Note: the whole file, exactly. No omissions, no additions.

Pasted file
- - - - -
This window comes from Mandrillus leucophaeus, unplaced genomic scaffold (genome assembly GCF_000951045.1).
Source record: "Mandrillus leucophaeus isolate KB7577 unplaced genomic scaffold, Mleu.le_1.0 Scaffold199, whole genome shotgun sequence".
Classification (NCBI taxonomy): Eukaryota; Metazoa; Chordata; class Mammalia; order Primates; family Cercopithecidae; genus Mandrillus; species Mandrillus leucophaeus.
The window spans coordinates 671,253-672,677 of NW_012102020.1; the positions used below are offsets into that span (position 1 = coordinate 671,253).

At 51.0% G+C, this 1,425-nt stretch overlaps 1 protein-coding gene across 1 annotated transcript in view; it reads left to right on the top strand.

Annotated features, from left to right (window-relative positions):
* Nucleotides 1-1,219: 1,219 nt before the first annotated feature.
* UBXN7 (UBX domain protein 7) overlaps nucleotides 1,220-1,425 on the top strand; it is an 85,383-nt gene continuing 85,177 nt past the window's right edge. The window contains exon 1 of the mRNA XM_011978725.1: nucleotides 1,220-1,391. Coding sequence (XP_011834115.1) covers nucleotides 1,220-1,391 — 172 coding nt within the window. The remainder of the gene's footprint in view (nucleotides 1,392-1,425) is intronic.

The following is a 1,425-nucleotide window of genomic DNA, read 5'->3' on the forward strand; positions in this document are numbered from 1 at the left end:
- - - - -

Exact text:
This window comes from Mandrillus leucophaeus, unplaced genomic scaffold (genome assembly GCF_000951045.1).
Source record: "Mandrillus leucophaeus isolate KB7577 unplaced genomic scaffold, Mleu.le_1.0 Scaffold199, whole genome shotgun sequence".
Classification (NCBI taxonomy): Eukaryota; Metazoa; Chordata; class Mammalia; order Primates; family Cercopithecidae; genus Mandrillus; species Mandrillus leucophaeus.
The window spans coordinates 671,253-672,677 of NW_012102020.1; the positions used below are offsets into that span (position 1 = coordinate 671,253).

At 51.0% G+C, this 1,425-nt stretch overlaps 1 protein-coding gene across 1 annotated transcript in view; it reads left to right on the top strand.

Annotated features, from left to right (window-relative positions):
* Nucleotides 1-1,219: 1,219 nt before the first annotated feature.
* UBXN7 (UBX domain protein 7) overlaps nucleotides 1,220-1,425 on the top strand; it is an 85,383-nt gene continuing 85,177 nt past the window's right edge. The window contains exon 1 of the mRNA XM_011978725.1: nucleotides 1,220-1,391. Coding sequence (XP_011834115.1) covers nucleotides 1,220-1,391 — 172 coding nt within the window. The remainder of the gene's footprint in view (nucleotides 1,392-1,425) is intronic.

The following is a 1,425-nucleotide window of genomic DNA, read 5'->3' on the forward strand; positions in this document are numbered from 1 at the left end: